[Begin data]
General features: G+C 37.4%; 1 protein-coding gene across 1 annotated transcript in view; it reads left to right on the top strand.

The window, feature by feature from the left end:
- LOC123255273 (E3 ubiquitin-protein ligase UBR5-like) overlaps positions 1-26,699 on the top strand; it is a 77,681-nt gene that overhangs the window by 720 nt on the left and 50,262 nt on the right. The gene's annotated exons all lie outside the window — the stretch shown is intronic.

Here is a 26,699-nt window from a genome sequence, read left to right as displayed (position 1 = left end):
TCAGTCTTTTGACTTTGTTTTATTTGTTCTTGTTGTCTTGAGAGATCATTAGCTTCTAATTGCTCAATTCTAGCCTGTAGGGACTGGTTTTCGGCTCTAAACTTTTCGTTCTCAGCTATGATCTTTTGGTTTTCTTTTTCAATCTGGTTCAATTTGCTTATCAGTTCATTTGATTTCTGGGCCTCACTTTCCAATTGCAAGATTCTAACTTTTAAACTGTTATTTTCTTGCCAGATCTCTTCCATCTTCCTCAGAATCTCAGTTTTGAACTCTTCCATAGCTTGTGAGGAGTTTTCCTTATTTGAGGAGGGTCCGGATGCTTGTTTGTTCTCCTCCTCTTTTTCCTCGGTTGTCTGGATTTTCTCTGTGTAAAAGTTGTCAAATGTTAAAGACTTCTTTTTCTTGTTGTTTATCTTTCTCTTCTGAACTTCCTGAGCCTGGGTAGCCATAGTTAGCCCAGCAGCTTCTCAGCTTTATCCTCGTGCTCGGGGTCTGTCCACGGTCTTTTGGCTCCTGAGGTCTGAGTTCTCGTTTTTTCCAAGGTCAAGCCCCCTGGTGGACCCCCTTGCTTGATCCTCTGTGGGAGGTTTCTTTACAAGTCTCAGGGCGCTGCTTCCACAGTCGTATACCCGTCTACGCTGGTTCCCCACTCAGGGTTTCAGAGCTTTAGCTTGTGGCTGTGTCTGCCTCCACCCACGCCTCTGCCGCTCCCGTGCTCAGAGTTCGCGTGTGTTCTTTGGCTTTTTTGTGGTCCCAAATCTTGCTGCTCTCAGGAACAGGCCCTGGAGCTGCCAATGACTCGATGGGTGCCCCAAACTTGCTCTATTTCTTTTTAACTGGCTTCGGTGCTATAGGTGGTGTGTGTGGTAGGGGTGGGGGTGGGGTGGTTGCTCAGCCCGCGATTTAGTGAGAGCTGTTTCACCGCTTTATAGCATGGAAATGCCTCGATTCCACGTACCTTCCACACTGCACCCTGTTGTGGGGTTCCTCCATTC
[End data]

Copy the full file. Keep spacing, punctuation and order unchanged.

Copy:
General features: G+C 37.4%; 1 protein-coding gene across 1 annotated transcript in view; it reads left to right on the top strand.

The window, feature by feature from the left end:
- LOC123255273 (E3 ubiquitin-protein ligase UBR5-like) overlaps positions 1-26,699 on the top strand; it is a 77,681-nt gene that overhangs the window by 720 nt on the left and 50,262 nt on the right. The gene's annotated exons all lie outside the window — the stretch shown is intronic.

Here is a 26,699-nt window from a genome sequence, read left to right as displayed (position 1 = left end):
TCAGTCTTTTGACTTTGTTTTATTTGTTCTTGTTGTCTTGAGAGATCATTAGCTTCTAATTGCTCAATTCTAGCCTGTAGGGACTGGTTTTCGGCTCTAAACTTTTCGTTCTCAGCTATGATCTTTTGGTTTTCTTTTTCAATCTGGTTCAATTTGCTTATCAGTTCATTTGATTTCTGGGCCTCACTTTCCAATTGCAAGATTCTAACTTTTAAACTGTTATTTTCTTGCCAGATCTCTTCCATCTTCCTCAGAATCTCAGTTTTGAACTCTTCCATAGCTTGTGAGGAGTTTTCCTTATTTGAGGAGGGTCCGGATGCTTGTTTGTTCTCCTCCTCTTTTTCCTCGGTTGTCTGGATTTTCTCTGTGTAAAAGTTGTCAAATGTTAAAGACTTCTTTTTCTTGTTGTTTATCTTTCTCTTCTGAACTTCCTGAGCCTGGGTAGCCATAGTTAGCCCAGCAGCTTCTCAGCTTTATCCTCGTGCTCGGGGTCTGTCCACGGTCTTTTGGCTCCTGAGGTCTGAGTTCTCGTTTTTTCCAAGGTCAAGCCCCCTGGTGGACCCCCTTGCTTGATCCTCTGTGGGAGGTTTCTTTACAAGTCTCAGGGCGCTGCTTCCACAGTCGTATACCCGTCTACGCTGGTTCCCCACTCAGGGTTTCAGAGCTTTAGCTTGTGGCTGTGTCTGCCTCCACCCACGCCTCTGCCGCTCCCGTGCTCAGAGTTCGCGTGTGTTCTTTGGCTTTTTTGTGGTCCCAAATCTTGCTGCTCTCAGGAACAGGCCCTGGAGCTGCCAATGACTCGATGGGTGCCCCAAACTTGCTCTATTTCTTTTTAACTGGCTTCGGTGCTATAGGTGGTGTGTGTGGTAGGGGTGGGGGTGGGGTGGTTGCTCAGCCCGCGATTTAGTGAGAGCTGTTTCACCGCTTTATAGCATGGAAATGCCTCGATTCCACGTACCTTCCACACTGCACCCTGTTGTGGGGTTCCTCCATTC